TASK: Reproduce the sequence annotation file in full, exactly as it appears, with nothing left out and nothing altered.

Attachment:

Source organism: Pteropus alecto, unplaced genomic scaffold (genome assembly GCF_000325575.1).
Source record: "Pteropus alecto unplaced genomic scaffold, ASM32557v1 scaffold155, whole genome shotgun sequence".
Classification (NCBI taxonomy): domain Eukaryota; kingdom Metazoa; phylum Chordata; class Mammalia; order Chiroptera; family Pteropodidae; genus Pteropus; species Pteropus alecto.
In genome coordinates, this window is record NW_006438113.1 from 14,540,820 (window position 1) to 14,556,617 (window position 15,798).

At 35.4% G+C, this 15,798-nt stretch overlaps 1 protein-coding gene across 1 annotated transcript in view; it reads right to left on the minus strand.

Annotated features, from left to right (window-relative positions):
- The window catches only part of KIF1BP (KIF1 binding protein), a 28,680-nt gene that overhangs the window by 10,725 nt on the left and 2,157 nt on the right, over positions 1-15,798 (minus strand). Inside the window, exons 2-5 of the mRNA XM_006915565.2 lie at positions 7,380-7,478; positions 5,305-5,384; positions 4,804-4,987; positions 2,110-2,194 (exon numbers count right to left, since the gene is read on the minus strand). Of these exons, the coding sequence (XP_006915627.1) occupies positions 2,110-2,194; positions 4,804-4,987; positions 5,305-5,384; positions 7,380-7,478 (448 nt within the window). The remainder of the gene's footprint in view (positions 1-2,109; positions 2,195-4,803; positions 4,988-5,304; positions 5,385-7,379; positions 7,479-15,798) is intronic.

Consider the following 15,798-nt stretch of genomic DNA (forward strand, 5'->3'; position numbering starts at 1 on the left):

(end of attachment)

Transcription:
Source organism: Pteropus alecto, unplaced genomic scaffold (genome assembly GCF_000325575.1).
Source record: "Pteropus alecto unplaced genomic scaffold, ASM32557v1 scaffold155, whole genome shotgun sequence".
Classification (NCBI taxonomy): domain Eukaryota; kingdom Metazoa; phylum Chordata; class Mammalia; order Chiroptera; family Pteropodidae; genus Pteropus; species Pteropus alecto.
In genome coordinates, this window is record NW_006438113.1 from 14,540,820 (window position 1) to 14,556,617 (window position 15,798).

At 35.4% G+C, this 15,798-nt stretch overlaps 1 protein-coding gene across 1 annotated transcript in view; it reads right to left on the minus strand.

Annotated features, from left to right (window-relative positions):
- The window catches only part of KIF1BP (KIF1 binding protein), a 28,680-nt gene that overhangs the window by 10,725 nt on the left and 2,157 nt on the right, over positions 1-15,798 (minus strand). Inside the window, exons 2-5 of the mRNA XM_006915565.2 lie at positions 7,380-7,478; positions 5,305-5,384; positions 4,804-4,987; positions 2,110-2,194 (exon numbers count right to left, since the gene is read on the minus strand). Of these exons, the coding sequence (XP_006915627.1) occupies positions 2,110-2,194; positions 4,804-4,987; positions 5,305-5,384; positions 7,380-7,478 (448 nt within the window). The remainder of the gene's footprint in view (positions 1-2,109; positions 2,195-4,803; positions 4,988-5,304; positions 5,385-7,379; positions 7,479-15,798) is intronic.

Consider the following 15,798-nt stretch of genomic DNA (forward strand, 5'->3'; position numbering starts at 1 on the left):